Sacred Steel - Reborn In Steel
Metal Blade
Power/Speed Metal
10 songs (44:26)
Release year: 1997
Metal Blade
Reviewed by Crims
Archive review

Reborn In Steel was Sacred Steel’s first foray into the full-length department and though it is their weakest CD in just about every aspect, it still has something to offer for Sacred Steel fans. As some of you know I grossly disagree with my fellow colleagues on the validity of Sacred Steel so I felt it was time for a review of Sacred Steel from a fan of the band.

As one might guess from an opening song title such as, Metal Reigns Supreme, Sacred Steel is full of cheese and is out to destroy posers. Sound familiar? Indeed, some lyrics on here would make even Manowar blush, but I personally enjoy the lyrics. You have some songs that praise Metal and others are about battle, victory, and all things medieval. They’re by no means lyrical mastery, but I like them, mostly because they are fun and full of energy. The actual music is sort of a raw Power/Speed Metal sound that is mixed with some Thrash (would be more pronounced on later releases). The production is a little muted and the guitars are quite dirty… still clear enough to hear everything, but it’s a lot more raw than you typical crystal clean production Power Metal band. Likewise, in the classic 80’s fashion, every instrument is audible from the ride cymbal, to the bass guitar, to the pounding double bass. The actual music is very guitar driven as well. There are no keyboards to be found anywhere and there aren’t really any secondary melodic leads over the riffs. Only pure, semi-Thrash/Power Metal riffs are found on Reborn In Steel, most of which are played quite fast. Of course, 75 percent of this CD is filled with double bass and fast drumming with choppy guitars, but some nice variation is thrown in with songs like Sword Of The King and Kill The Deceiver. The former is almost progressive in nature as the first half is a slow, darker than usual song. I would not call it a ballad, but it’s definitely plodding. However, Sword Of The King eventually builds up to a fast song that has two distinct and very different sections that are both awesome. Sword of the King demonstrates clever, if not somewhat commonplace song writing found throughout the CD. Other songs feature a mixture of the fast sections with a slow or mid-paced break here and there, while Battle Angel is somewhat different all together. This song is sort of in between fast and mid-paced, and has an interesting rhythm structure that you don’t hear Sacred Steel use too often.

I’d say overall that the music is decently executed. Every band member has a good skill level and there are some memorable riffs (the verse of Purified By Pain for example) and good guitar solos are woven into the songs throughout. The solos won’t win any awards for technical prowess, but they tend to fit the mood and rhythm of the song very well, and in the end I’d rather have that than someone playing a technical solo, just for the sake of it being technical. The production is flawed, as I alluded to, and lacks the power and forcefulness of later Sacred Steel releases. As for the vocals: Gerrit P. Mutz uses a high-pitched singing style that is absent of any kind of vibrato or technical ability as found in some other well known Power Metal singers. You sort of have to hear it for yourself and it’s definitely not for everyone. I’ll be the first to admit that he isn’t that good of a singer especially on this CD, but maybe it’s because I’ve gotten use to it over time, but Mutz just has a certain delivery and style that says, “this is Sacred Steel” and not a thousand other Power Metal bands. How would they sound with a singer that has a similar skill level as say, Michael Kiske or Geoff Tate? It’s a simple answer actually; they wouldn’t sound like Sacred Steel anymore and while they probably would appeal to more people, that’s not what the band is about. They obviously have a high passion for Metal and if you don’t like them, they don’t care, and thus I have to respect that. They live to play, what is in their mind, no frills, in your face Metal, and they achieve that in my opinion.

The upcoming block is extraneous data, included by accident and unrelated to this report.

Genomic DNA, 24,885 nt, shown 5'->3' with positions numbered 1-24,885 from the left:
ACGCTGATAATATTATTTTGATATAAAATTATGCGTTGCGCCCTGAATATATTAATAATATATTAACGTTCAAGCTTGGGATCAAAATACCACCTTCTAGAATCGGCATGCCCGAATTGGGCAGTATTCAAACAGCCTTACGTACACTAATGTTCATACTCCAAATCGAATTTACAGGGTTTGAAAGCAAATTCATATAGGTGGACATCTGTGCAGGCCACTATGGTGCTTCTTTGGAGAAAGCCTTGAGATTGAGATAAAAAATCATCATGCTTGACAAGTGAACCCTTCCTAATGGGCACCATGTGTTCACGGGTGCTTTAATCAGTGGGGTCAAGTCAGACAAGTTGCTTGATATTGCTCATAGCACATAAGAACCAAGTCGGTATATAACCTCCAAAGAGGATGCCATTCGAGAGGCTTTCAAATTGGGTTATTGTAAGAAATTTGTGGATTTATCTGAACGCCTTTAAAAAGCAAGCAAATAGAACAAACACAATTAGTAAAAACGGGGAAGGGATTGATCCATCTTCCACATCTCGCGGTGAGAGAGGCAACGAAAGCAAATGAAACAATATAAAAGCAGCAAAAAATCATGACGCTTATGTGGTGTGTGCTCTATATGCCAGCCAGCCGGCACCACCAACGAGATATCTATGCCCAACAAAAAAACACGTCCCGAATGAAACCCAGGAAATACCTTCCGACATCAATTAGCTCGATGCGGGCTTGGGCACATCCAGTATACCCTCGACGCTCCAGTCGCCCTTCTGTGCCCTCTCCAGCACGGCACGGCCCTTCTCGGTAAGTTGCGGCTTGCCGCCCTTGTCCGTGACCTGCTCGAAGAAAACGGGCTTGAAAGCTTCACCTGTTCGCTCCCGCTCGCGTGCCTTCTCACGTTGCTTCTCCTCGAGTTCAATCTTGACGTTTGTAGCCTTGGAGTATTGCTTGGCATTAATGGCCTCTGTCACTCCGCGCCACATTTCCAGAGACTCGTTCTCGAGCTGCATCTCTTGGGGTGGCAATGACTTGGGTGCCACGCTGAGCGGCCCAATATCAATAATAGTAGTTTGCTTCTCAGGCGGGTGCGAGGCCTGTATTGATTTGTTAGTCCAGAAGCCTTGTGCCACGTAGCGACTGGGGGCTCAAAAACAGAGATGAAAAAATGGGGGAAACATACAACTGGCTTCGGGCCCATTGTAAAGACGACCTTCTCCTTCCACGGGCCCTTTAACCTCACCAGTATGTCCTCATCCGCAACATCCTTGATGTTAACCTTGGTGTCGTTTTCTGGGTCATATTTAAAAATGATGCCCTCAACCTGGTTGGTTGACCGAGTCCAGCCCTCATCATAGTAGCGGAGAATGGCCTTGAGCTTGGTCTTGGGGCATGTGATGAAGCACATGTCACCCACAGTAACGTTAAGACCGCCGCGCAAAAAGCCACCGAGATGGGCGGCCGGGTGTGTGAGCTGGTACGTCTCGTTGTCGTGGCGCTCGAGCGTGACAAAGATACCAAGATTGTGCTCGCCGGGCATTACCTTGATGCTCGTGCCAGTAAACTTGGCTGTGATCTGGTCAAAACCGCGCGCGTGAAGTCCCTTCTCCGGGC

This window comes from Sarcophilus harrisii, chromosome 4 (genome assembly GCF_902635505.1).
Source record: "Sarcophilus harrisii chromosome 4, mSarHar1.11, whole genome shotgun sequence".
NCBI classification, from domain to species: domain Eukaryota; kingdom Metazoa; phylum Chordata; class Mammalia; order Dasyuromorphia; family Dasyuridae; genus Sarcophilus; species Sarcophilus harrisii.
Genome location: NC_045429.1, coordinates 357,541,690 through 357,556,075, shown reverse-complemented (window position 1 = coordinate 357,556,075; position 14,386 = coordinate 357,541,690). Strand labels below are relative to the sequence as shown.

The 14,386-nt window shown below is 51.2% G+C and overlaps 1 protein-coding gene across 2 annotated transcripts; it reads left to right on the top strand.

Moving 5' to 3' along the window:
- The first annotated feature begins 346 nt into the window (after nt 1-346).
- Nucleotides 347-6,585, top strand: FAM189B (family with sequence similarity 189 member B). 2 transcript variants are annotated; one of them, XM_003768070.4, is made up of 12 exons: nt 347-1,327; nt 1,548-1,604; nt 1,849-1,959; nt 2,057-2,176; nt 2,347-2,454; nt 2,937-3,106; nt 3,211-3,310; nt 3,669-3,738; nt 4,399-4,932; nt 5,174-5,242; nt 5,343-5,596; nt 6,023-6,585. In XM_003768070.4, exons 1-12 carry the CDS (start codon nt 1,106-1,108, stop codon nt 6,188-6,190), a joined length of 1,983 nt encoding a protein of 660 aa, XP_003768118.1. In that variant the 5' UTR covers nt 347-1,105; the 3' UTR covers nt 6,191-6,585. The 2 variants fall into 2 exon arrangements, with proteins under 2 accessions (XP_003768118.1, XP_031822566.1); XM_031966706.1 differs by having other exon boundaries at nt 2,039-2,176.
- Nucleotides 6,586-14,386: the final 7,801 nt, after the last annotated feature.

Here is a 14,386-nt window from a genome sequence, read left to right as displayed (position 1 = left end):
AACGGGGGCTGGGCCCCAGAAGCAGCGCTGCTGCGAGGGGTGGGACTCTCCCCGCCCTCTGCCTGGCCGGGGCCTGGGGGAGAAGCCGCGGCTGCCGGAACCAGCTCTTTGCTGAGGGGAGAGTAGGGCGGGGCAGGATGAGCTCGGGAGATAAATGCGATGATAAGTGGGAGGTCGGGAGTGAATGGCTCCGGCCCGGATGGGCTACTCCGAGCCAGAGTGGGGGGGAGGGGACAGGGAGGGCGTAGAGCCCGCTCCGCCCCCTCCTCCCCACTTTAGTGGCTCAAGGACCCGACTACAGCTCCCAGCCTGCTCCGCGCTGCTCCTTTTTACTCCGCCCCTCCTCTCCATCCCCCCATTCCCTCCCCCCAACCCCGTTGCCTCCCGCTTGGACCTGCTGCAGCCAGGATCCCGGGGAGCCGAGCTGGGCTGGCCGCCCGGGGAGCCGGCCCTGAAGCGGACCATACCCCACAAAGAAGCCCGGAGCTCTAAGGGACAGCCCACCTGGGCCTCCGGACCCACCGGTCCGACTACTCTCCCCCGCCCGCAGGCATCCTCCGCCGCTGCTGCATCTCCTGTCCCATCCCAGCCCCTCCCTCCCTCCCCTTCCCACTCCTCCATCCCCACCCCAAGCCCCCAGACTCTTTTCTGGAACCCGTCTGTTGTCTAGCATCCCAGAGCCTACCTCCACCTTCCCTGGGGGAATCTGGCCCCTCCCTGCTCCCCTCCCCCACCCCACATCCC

Sure, there is nothing overly amazing or fantastical about Reborn In Steel, but what Sacred Steel do, they do well and thus a pleasing CD is present despite the faults. Every song has a highlight or two, that is obvious to me, but not every track is solid from beginning to end. Just look at the title track, which has an excellent verse and pre-chorus, but has an actual chorus that is kind of generic and boring. Song for song it’s not even close to being as strong as their other releases, but if you were to make a list of Sacred Steel’s best songs, perhaps three from Reborn In Steel would appear, most notably for their excellent riffs and catchy vocals that overcome the weak production (Metal Reigns Supreme, Purified By Pain, and In The Mouth Of Madness). In the end you should try before you buy because the vocals you’re either going to hate or like. If you can look past the vocals and are looking for a more aggressive and Thrashier take on HammerFall or Manowar feel-good, destroy posers Metal, check these guys out. I do however only recommend this release for fans of the band, new comers get Wargods Of Metal first as the song writing, production, and musicianship is superior on that release.

Killing Songs :
Metal Reigns Supreme, True Force Of Iron Glory, Purified By Pain, Sword Of The King, In The Mouth Of Madness
Crims quoted 75 / 100
Other albums by Sacred Steel that we have reviewed:
Sacred Steel - Heavy Metal Sacrifice reviewed by Andy and quoted 65 / 100
Sacred Steel - Hammer Of Destruction reviewed by Crims and quoted 82 / 100
Sacred Steel - Iron Blessings reviewed by Brent and quoted 40 / 100
Sacred Steel - Bloodlust reviewed by Danny and quoted 40 / 100
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